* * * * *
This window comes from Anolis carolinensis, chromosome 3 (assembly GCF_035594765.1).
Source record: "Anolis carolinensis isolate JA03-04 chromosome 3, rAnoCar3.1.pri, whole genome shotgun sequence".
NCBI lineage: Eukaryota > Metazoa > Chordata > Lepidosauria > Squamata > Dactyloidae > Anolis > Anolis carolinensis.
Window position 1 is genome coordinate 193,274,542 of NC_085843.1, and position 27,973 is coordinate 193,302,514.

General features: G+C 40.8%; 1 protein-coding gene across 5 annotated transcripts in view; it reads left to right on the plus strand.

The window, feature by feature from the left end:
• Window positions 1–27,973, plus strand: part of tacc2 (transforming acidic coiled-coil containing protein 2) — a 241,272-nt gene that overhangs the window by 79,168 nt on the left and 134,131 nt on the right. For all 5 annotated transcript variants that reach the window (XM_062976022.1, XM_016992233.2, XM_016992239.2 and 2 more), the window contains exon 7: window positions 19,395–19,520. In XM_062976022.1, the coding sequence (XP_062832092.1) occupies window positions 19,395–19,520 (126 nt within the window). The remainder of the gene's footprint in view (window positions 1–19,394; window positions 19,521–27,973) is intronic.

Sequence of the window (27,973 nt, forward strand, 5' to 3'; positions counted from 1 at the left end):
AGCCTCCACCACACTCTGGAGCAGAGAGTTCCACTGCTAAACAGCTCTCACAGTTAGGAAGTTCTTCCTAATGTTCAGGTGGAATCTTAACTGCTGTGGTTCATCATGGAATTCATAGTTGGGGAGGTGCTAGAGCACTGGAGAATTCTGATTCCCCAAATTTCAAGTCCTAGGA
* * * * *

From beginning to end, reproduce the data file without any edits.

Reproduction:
This window comes from Anolis carolinensis, chromosome 3 (assembly GCF_035594765.1).
Source record: "Anolis carolinensis isolate JA03-04 chromosome 3, rAnoCar3.1.pri, whole genome shotgun sequence".
NCBI lineage: Eukaryota > Metazoa > Chordata > Lepidosauria > Squamata > Dactyloidae > Anolis > Anolis carolinensis.
Window position 1 is genome coordinate 193,274,542 of NC_085843.1, and position 27,973 is coordinate 193,302,514.

General features: G+C 40.8%; 1 protein-coding gene across 5 annotated transcripts in view; it reads left to right on the plus strand.

The window, feature by feature from the left end:
• Window positions 1–27,973, plus strand: part of tacc2 (transforming acidic coiled-coil containing protein 2) — a 241,272-nt gene that overhangs the window by 79,168 nt on the left and 134,131 nt on the right. For all 5 annotated transcript variants that reach the window (XM_062976022.1, XM_016992233.2, XM_016992239.2 and 2 more), the window contains exon 7: window positions 19,395–19,520. In XM_062976022.1, the coding sequence (XP_062832092.1) occupies window positions 19,395–19,520 (126 nt within the window). The remainder of the gene's footprint in view (window positions 1–19,394; window positions 19,521–27,973) is intronic.

Sequence of the window (27,973 nt, forward strand, 5' to 3'; positions counted from 1 at the left end):
AGCCTCCACCACACTCTGGAGCAGAGAGTTCCACTGCTAAACAGCTCTCACAGTTAGGAAGTTCTTCCTAATGTTCAGGTGGAATCTTAACTGCTGTGGTTCATCATGGAATTCATAGTTGGGGAGGTGCTAGAGCACTGGAGAATTCTGATTCCCCAAATTTCAAGTCCTAGGA